Brocade Targets the Low-End Market

Storage switch maker brocade Communications Systems Inc. is taking aim at the low-end market with the release last week of its first 2G-bps product.

Storage switch maker brocade Communications Systems Inc. is taking aim at the low-end market with the release last week of its first 2G-bps product.

The San Jose, Calif., company debuted the SilkWorm 3200, an eight-port version of its flagship 128-port SilkWorm 12000.

Except for the size and the lack of the 12000s high-availability and failover features, the products are essentially the same inside, said Steve Beer, director of volume hardware platforms for Brocade.

But the 3200 device is not a response to the recent industry criticism of Brocade for its limited success with the 12000, Beer said. In smaller organizations and even in large enterprises, "youll always need an edge switch," he said.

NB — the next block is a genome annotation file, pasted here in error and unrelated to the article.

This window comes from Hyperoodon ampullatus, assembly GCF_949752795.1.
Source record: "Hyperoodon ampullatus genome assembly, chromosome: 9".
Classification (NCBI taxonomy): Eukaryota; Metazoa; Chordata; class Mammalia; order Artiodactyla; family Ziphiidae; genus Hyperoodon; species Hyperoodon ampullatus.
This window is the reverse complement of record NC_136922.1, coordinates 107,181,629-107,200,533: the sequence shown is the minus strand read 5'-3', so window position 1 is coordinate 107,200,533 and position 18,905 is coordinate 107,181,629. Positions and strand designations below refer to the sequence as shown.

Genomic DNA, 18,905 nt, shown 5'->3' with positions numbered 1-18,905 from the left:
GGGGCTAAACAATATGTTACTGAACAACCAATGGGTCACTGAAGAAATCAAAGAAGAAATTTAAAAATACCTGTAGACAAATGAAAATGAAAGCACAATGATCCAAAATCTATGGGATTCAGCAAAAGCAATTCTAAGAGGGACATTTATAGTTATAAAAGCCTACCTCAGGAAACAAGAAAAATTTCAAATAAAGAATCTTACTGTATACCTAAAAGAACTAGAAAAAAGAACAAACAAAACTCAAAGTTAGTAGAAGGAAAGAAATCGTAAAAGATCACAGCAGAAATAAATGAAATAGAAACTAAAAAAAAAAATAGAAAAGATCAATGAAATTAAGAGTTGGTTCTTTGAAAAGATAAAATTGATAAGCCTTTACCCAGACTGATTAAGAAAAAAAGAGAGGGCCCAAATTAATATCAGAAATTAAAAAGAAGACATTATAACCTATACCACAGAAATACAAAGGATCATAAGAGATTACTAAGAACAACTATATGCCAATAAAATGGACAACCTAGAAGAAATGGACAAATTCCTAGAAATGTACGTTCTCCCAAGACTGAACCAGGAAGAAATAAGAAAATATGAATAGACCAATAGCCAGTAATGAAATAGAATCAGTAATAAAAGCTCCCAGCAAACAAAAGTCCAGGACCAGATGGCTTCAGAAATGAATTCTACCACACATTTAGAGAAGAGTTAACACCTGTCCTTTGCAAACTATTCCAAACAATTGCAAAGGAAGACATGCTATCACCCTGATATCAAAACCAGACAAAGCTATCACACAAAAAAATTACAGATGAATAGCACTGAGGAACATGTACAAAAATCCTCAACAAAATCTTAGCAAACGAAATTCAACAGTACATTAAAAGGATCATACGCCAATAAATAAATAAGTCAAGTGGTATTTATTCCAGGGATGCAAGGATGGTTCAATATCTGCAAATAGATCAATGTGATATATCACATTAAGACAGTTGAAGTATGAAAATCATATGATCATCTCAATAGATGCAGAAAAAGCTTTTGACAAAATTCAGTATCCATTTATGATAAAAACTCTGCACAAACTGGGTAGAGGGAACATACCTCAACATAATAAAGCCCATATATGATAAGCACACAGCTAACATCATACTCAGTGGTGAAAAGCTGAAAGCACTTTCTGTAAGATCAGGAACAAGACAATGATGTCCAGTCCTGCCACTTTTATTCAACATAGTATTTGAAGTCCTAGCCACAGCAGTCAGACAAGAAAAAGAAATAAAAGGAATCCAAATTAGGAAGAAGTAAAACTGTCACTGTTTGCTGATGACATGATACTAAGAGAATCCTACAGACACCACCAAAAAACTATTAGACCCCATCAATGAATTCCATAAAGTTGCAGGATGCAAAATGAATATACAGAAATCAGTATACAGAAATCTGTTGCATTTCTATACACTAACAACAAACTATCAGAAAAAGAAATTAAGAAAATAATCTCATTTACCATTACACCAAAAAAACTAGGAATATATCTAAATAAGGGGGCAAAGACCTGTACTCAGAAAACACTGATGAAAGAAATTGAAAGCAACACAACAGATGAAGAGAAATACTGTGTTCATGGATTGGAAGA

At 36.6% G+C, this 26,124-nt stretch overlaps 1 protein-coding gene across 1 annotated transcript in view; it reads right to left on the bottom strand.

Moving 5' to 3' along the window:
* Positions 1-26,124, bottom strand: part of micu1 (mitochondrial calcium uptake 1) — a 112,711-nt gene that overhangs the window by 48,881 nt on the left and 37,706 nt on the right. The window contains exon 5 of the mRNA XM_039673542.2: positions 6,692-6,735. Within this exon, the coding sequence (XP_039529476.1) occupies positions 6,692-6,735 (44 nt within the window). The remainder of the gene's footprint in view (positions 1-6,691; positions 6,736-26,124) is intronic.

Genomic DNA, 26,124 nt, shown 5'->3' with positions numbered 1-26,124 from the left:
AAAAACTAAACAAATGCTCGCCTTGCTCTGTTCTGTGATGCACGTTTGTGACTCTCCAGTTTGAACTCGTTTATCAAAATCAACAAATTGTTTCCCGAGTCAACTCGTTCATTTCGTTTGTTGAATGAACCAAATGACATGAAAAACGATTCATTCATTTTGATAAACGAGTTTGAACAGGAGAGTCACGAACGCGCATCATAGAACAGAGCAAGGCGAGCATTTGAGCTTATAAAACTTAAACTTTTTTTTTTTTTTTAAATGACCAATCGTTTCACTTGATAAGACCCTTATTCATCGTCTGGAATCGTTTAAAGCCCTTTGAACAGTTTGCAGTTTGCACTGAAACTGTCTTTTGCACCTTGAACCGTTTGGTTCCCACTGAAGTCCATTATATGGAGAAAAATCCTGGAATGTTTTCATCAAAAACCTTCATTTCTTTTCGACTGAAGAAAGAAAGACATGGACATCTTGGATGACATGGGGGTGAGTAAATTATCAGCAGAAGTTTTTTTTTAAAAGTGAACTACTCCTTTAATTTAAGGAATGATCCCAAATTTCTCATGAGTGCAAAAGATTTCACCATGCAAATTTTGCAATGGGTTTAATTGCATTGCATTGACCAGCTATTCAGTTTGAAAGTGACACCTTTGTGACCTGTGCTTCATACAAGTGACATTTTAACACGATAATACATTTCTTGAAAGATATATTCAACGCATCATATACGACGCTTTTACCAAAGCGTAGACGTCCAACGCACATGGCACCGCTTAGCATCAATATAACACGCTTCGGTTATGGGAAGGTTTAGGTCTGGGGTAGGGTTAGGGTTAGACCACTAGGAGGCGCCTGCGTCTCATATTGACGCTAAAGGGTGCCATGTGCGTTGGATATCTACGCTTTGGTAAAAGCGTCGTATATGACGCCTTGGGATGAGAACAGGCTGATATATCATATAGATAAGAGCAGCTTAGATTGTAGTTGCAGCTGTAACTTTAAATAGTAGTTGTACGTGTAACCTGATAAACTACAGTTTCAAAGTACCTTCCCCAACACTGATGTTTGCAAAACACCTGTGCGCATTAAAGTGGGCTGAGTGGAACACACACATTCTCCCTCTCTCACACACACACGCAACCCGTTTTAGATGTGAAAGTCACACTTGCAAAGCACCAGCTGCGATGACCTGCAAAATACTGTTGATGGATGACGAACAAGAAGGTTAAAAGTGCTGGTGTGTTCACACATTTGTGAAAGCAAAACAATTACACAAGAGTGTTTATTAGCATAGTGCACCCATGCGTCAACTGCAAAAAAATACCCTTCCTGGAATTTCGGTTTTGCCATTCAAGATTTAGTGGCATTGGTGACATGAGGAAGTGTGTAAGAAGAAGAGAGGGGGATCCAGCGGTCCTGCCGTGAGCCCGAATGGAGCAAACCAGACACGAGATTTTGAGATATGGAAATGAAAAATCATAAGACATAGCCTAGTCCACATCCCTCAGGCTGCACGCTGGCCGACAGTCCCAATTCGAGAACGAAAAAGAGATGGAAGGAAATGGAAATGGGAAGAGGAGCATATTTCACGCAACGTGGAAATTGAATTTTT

Brocade also hopes some customers will buy the 3200 and then grow into its higher-end products, he said.

Mike Conklin, open-systems architect for grocery store chain Royal Ahold N.V., runs about 60 terabytes of storage on IBM equipment.

"Brocade really had what we felt was the lead," said Conklin, in Greenville, S.C. "Scalability is obviously really high on the list; price point obviously makes a difference. [Also] one of the things that mattered when we identified the [storage area network] design was they had reps on site."

But, he said, some of the industry criticism of Brocade is valid.

"Probably the biggest discouragement weve had would be the time to market. Thats really put a constraint on us," Conklin said.

The new product will cost "well under $1,000 a port," although channel partners such as Compaq Computer Corp, Dell Computer Corp., Hewlett-Packard Co. and IBM will determine the exact pricing, according to Beer.

There will be nine channel partners in all; the final street price will be competitive with that of rival QLogic Corp.s eight-port 2G-bps product, which is in the range of $600 to $700.

Brocade will gradually phase out its 1G-bps series, but the new products are backward-compatible, Beer said.